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The little-known Fraser’s dolpin Lagenodelphis hosei in the North Atlantic: new records and a review of distribution
Gomes-Pereira, J.N.; Marques, R.; Cruz, M.J.; Martins, A. (2013). The little-known Fraser’s dolpin Lagenodelphis hosei in the North Atlantic: new records and a review of distribution. Mar. Biodiv. 43(4): 321-332.
In: Marine Biodiversity. Springer: Heidelberg; Berlin. ISSN 1867-1616, more
Peer reviewed article  

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Author keywords
    Fraser’s dolphin; Lagenodelphis hosei;

Authors  Top 
  • Gomes-Pereira, J.N.
  • Marques, R.
  • Cruz, M.J.
  • Martins, A.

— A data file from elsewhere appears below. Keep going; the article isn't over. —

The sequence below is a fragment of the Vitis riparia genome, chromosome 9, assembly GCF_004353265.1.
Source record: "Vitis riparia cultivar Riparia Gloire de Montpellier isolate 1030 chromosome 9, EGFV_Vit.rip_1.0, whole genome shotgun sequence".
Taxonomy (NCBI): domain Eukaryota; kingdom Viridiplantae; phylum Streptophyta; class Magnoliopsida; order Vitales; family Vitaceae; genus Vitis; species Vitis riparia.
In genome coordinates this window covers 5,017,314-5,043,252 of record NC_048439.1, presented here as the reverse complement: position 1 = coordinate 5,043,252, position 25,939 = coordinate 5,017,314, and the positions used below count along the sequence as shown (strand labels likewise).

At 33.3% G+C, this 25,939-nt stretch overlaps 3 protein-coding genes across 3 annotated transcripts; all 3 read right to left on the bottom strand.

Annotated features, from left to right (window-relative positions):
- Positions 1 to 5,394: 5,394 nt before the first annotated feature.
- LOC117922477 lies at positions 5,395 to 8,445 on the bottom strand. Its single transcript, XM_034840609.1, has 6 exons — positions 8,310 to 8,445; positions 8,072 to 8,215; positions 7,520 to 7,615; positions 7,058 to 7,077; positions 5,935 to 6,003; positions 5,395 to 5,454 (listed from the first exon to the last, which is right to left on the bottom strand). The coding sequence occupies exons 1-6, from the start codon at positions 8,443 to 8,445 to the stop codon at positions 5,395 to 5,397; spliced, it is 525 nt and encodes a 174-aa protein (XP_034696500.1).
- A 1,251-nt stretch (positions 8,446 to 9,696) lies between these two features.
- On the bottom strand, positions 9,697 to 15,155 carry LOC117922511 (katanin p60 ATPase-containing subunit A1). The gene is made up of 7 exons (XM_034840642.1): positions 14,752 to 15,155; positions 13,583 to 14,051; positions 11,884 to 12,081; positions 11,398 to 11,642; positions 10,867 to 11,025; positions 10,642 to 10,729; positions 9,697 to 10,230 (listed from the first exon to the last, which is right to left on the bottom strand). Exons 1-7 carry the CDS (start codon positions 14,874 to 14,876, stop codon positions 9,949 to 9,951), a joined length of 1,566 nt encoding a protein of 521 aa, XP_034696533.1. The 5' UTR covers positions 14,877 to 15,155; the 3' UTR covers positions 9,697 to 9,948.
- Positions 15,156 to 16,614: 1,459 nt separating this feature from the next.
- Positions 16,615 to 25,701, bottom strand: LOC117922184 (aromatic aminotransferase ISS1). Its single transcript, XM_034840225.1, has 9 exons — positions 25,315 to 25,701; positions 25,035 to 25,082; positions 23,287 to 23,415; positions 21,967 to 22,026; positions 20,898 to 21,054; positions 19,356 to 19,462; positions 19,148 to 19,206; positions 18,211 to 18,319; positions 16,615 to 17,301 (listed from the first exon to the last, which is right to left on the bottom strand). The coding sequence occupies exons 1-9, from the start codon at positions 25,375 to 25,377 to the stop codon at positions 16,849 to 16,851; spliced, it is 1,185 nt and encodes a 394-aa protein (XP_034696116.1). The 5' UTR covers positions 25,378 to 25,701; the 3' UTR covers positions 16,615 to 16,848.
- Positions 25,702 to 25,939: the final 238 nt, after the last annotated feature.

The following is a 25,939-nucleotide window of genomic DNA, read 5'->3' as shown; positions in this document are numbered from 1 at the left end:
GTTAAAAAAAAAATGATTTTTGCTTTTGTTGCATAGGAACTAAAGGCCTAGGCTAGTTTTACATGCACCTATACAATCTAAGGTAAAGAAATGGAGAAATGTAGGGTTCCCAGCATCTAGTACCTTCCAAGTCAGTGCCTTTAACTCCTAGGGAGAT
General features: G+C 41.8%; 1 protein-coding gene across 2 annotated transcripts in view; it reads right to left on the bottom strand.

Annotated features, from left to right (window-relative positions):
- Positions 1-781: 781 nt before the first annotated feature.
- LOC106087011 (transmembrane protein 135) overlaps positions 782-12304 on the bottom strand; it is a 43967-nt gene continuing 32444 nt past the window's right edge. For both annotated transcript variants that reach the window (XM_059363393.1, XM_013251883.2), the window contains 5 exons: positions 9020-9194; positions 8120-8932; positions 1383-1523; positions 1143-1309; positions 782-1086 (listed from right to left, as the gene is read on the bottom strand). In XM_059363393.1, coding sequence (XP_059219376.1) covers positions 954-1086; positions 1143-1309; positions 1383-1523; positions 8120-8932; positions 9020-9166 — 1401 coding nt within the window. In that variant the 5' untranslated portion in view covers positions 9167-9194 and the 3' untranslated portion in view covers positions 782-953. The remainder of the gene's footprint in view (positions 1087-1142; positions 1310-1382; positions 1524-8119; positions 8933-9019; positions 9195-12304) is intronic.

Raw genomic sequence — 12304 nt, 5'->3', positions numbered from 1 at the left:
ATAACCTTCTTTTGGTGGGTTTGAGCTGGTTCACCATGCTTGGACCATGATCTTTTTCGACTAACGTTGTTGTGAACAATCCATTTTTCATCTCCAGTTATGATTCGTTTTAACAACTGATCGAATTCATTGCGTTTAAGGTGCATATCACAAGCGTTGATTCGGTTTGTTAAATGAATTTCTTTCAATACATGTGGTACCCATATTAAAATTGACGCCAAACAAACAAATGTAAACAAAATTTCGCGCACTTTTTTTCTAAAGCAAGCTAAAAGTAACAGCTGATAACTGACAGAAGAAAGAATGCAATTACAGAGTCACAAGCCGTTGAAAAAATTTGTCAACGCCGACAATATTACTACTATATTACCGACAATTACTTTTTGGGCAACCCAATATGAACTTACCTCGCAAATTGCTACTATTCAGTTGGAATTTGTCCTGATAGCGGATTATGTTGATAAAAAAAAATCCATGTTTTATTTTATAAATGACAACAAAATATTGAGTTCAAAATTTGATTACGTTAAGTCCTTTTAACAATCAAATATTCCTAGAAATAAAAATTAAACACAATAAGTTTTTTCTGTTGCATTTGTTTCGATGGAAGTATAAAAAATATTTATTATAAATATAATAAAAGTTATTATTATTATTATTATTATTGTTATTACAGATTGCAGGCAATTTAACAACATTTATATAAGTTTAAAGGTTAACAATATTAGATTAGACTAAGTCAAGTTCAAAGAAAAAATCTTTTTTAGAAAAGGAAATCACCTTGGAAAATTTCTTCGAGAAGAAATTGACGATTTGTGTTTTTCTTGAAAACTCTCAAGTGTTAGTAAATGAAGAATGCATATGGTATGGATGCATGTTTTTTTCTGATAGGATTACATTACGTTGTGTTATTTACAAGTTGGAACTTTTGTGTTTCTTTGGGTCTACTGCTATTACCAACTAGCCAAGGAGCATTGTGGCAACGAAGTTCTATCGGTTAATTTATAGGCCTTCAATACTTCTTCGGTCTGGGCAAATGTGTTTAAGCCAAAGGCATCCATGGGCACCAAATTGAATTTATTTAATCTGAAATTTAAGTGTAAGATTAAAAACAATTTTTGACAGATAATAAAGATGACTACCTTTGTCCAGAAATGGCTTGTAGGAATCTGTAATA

The distribution of the poorly known Fraser’s dolphin Lagenodelphis hosei Fraser (Sarawak Mus J 7:478–503, 1956), is revised for the northern Atlantic (NA), with new records for temperate and subtropical oceanic islands. Fraser’s dolphins are reported for the first time in the Azores, from a pod of approximately 50 individuals observed in August 2008, and for the Madeira Archipelago, where a pod of circa 80 individuals is described from opportunistic observations in August 2010. Observations in the Azores occurred during a period of regional increase in seawater temperature (23.5 °C; >1 °C for circa 15 days), revealing the species potential as a bio-indicator of climate change. The occurrence of Fraser’s dolphins in the NA is characterized by an equally small number of stranding events and sightings at sea which have been accumulating since 1972. A compilation of 47 occurrences from publications, reports and online databases (plus one report with 123 sightings in the Lesser Antilles), was used to comment on the species ecology in the region. Stranding events are often of a single specimen, occurring on both western and eastern margins. Sightings at sea are scattered throughout the NA, with most observations from the Gulf of Mexico, and the Caribbean Sea, where year-round sightings have been reported in the Lesser Antilles (off Guadeloupe). Observations are mostly confined to open waters over 200–2,200 m depth areas, approaching the coasts of oceanic islands. Pod sizes vary between 50 and 80 in the Caribbean Sea, with smaller pods observed in the Gulf of Mexico (15–30), only rarely exceeding 100 individuals per group (20 %, n=5), in contrast to large aggregations reported in the Pacific. Captures have been reported from St. Vincent (Lesser Antilles) and more recently from Ghana. Mixed-species groups have been observed, such as with Peponocephala electra and Globicephala macrorhynchus. Knowledge of Fraser’s dolphin ecology in the NA is expected to grow with increasing surveys in the Caribbean area and tropical latitudes. Reports on the species occurrence, such as data from opportunistic platforms, should continue to reach the scientific community, including with associated environmental data.

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